The Special War Department within the Turkish Armed Forces (TSK) trained hundreds of thousands of civilians, who later carried out murders and then buried the weapons they used underground, according to a report by a parliamentary commission to investigate coups.
The commission, titled the parliamentary Coup and Memorandum Investigation Commission, has stated in its report about its findings about past coups in the country that the weapons were buried in the so-called "death triangle" areas of Sapanca, Hendek and Düzce. The Special War Department trained hundreds of thousands of civilians to use those weapons, and the civilians eventually carried out murders, particularly against Kurdish businessmen, the report stated.
The department was secretly established during the Cold War under pressure by NATO to prevent a possible communist coup in Turkey. The perpetrators of the unsolved murders committed between 1993 and 1996 in the death triangle areas have yet to be captured.
The commission also stated in its report that the deep state in Turkey carried out criminal acts in the past and it is likely to continue its activities because we have been unable to root it out. According to the report, the deep state is responsible for many criminal acts in Turkey's past, but judicial and political authorities have failed to effectively crack down on it. “Since they have not managed to root it out, the deep state will probably continue its criminal activities,” read the report.
In the middle of this year, the commission began hearing the testimonies of dozens of individuals as part of an attempt to investigate the four past coups d'état -- staged on May 27, 1960; March 12, 1971; Sept. 12, 1980 and Feb. 28, 1997 -- and the military memorandum of April 27, 2007. The commission finished probing the Feb. 28 coup and wrote a report covering its findings.
In Turkey, the deep state is alleged to be a group of anti-democratic coalitions nested within the state bureaucracy, which is said to have contributors from intelligence services, the military, the judiciary and the mafia. It is largely associated with Ergenekon, a terrorist organization whose members are accused of being engaged in efforts to intervene in politics through illegal means such as coups and forcing governments to resign.
The report also added that there are more than 50 criminal groups in Turkey that could potentially instigate instability in the country.
In its report, the commission referred to the Special Forces Command within the Turkish Armed Forces (TSK) as “Turkey's secret history.” “The Special Forces Command has not been open to civilian supervision. Documents for shadowy assassinations that played a significant role in the laying of the groundwork for coups should be searched for at the command's top secret document archive, also dubbed the cosmic room. An atmosphere of chaos was created to drag Turkey into a coup and hitmen working for the state committed murders. The Special Forces Command is the secret history of Turkey,” the report stated.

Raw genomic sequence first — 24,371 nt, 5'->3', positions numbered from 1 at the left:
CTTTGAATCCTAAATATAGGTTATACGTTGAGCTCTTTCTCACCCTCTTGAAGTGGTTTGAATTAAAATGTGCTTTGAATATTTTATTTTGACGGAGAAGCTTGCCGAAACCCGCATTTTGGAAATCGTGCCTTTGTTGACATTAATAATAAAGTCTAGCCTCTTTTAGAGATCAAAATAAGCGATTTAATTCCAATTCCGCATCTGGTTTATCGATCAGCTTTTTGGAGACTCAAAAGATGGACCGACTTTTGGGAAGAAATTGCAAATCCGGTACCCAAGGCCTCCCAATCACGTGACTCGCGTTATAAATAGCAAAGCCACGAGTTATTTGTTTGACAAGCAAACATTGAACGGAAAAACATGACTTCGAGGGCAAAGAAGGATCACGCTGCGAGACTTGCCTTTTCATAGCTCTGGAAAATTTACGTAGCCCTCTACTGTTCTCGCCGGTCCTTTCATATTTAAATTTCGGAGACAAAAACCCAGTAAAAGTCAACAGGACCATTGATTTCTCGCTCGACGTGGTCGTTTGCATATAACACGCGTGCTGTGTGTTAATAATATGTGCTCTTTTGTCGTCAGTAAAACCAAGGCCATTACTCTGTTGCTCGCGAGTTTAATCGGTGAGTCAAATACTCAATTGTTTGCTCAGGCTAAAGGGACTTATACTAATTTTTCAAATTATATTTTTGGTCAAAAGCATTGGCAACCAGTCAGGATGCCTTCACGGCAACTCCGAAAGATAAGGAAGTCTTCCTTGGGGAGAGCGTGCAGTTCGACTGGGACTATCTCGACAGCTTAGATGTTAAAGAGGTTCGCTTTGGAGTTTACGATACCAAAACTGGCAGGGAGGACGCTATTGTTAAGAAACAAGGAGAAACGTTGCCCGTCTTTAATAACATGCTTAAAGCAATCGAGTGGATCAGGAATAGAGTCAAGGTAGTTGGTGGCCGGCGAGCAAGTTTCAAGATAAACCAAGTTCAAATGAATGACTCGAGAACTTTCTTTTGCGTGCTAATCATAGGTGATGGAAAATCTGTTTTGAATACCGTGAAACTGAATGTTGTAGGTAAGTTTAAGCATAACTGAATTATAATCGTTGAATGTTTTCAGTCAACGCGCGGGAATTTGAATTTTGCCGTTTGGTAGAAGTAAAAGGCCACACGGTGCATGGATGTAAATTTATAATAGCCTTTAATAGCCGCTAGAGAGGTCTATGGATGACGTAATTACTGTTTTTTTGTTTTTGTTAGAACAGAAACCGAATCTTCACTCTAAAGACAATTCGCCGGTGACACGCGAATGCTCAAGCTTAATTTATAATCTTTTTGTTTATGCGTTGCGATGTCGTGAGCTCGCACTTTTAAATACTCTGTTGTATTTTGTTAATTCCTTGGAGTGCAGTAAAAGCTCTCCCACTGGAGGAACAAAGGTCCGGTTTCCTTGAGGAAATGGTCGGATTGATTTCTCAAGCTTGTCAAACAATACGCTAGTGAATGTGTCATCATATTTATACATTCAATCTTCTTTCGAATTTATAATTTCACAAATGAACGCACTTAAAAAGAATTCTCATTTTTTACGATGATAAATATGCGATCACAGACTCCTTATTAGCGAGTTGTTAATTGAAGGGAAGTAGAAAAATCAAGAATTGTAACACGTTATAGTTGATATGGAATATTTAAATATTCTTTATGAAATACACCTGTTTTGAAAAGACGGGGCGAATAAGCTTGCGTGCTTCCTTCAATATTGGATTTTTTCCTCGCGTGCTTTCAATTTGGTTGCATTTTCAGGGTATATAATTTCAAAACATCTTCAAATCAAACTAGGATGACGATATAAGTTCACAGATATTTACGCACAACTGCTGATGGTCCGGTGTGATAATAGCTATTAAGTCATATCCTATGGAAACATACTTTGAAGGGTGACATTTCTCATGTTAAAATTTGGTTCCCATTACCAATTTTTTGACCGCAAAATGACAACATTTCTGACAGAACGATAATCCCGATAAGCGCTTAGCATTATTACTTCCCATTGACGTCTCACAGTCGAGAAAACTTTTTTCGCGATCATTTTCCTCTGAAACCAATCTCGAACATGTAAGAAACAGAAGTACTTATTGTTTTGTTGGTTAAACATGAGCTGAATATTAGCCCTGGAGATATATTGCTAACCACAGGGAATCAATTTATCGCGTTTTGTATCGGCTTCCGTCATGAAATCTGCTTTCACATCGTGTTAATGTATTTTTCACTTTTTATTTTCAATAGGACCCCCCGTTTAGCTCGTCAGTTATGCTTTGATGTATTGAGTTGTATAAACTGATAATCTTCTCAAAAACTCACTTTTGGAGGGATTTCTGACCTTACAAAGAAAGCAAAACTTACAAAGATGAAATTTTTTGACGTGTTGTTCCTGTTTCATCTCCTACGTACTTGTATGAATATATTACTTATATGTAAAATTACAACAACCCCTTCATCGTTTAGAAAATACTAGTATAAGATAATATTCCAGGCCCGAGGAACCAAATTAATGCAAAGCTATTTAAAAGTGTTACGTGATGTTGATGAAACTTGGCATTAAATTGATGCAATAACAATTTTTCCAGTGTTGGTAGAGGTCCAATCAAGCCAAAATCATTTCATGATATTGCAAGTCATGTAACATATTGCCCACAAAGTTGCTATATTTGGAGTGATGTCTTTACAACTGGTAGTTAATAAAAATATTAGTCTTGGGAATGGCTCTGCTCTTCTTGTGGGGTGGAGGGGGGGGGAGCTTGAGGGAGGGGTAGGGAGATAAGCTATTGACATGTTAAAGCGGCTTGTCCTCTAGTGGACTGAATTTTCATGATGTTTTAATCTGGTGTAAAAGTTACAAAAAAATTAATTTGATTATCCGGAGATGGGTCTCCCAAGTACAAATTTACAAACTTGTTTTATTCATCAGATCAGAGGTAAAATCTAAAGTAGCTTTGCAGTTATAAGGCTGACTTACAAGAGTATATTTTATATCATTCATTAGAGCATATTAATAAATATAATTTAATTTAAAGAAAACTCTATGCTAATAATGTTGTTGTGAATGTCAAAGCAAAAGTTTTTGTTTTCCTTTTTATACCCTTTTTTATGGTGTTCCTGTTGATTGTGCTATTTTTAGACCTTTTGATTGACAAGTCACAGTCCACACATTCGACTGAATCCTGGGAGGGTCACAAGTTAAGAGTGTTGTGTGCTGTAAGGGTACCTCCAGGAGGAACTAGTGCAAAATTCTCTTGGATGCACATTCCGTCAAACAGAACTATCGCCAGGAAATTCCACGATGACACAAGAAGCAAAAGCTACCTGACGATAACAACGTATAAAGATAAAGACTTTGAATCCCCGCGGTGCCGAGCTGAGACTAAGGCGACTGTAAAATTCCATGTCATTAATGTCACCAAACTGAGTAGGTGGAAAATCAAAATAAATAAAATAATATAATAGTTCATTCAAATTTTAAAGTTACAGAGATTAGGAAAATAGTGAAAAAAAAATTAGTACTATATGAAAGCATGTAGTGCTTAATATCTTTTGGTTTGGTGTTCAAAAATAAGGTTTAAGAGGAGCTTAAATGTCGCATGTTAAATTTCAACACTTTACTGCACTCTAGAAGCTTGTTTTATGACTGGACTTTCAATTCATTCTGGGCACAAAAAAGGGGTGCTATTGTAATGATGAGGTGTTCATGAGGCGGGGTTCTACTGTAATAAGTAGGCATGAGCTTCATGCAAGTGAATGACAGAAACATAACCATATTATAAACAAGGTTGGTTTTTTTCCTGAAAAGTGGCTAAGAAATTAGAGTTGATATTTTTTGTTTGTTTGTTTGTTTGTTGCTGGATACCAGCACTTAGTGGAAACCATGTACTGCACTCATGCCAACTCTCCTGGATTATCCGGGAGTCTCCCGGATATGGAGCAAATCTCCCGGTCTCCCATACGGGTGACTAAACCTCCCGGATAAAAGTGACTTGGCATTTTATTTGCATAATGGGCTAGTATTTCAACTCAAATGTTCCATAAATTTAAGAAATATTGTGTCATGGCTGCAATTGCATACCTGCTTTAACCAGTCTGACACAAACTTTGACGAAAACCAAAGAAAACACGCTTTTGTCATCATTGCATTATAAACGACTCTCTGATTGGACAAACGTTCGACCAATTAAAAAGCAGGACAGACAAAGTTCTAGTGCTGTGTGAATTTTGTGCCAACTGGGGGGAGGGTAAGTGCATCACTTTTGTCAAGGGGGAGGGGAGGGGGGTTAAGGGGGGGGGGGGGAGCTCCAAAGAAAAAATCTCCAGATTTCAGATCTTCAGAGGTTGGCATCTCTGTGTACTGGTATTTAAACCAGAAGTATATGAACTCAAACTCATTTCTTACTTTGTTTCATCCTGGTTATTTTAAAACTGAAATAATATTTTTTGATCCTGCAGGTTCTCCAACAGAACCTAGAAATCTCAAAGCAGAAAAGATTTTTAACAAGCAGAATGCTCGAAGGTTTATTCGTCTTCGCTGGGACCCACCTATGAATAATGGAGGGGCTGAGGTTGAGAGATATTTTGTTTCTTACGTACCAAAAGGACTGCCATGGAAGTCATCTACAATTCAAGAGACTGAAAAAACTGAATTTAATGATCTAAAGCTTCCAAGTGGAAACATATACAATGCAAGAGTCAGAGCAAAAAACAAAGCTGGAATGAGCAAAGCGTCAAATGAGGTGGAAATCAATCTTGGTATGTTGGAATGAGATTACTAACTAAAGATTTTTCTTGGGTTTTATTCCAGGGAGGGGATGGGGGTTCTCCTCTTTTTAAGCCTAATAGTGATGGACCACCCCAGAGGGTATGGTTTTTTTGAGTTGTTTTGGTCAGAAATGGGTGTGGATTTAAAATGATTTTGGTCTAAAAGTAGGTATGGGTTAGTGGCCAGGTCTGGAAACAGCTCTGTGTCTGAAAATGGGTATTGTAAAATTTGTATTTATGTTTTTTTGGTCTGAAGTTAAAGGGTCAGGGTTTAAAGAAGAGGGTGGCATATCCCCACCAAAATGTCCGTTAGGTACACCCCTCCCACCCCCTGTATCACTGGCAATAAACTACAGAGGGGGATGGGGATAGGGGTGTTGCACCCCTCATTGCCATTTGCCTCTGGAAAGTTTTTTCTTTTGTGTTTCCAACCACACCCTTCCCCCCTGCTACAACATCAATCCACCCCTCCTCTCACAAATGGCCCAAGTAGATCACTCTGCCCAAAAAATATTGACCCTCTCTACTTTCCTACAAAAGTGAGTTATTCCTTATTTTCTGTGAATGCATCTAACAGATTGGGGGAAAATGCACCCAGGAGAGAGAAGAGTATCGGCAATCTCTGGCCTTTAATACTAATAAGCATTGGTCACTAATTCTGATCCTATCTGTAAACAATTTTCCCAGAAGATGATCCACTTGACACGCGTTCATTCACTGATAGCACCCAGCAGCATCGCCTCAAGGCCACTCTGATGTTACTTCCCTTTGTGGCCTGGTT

According to the report, an illegal intelligence and anti-terrorism unit known as JİTEM within the gendarmerie is responsible for many unsolved murders. “JİTEM is totally an illegal formation. Unsolved murders began in the Southeast with the establishment of JİTEM. Behind all these murders was JİTEM. JİTEM gave the most damage to Turkey's anti-terrorism efforts,” read the report. JİTEM is believed to be behind thousands of atrocities in the East and Southeast that took place in the 1990s.
JİTEM's existence has long been denied by the military and other Turkish officials. However, a large amount of evidence, witness testimonies and documents that have been brought to public attention over the years leave no doubt as to its existence. Retired Col. Arif Doğan stated both in court and to the media in 2011 that it was him who had founded JİTEM.
The commission, in addition, directed criticism at the TSK for speaking too much to the press. “The TSK speaks to the press more than militaries of other countries and there is displeasure about its talk. In democracies, militaries are expected to be mute on political and social issues," said the report.
The TSK has traditionally shared its ideas about ongoing developments in the country, most of which are directly related to the judiciary and politics, with the media. The tradition has, however, seen significant decline with Gen. Necdet Özel's being appointed as chief of General Staff.
The report also blamed the media for “creating a demon and fighting against it,” pointing out that Turkish state-run TV station TRT joined in the efforts to create the conditions for the Feb. 28, 1997 postmodern military coup that forced a civilian government to resign. It claimed that when the TRT broadcasted a conservative rally in Konya prior to the coup, it drew an analogy with Iran and spread speculations that the situation then was similar to that of Sept. 12, 1980, when Turkish generals overthrew a civilian government to end the chaotic situation that had persisted in the country for years.
The report stressed that the Western Study Group (BÇG) was able to carry out its categorization work in this environment. The BÇG categorized politicians, intellectuals, soldiers and bureaucrats in accordance with their religious and ideological backgrounds and was formed within the military following the Feb. 28, 1997 coup.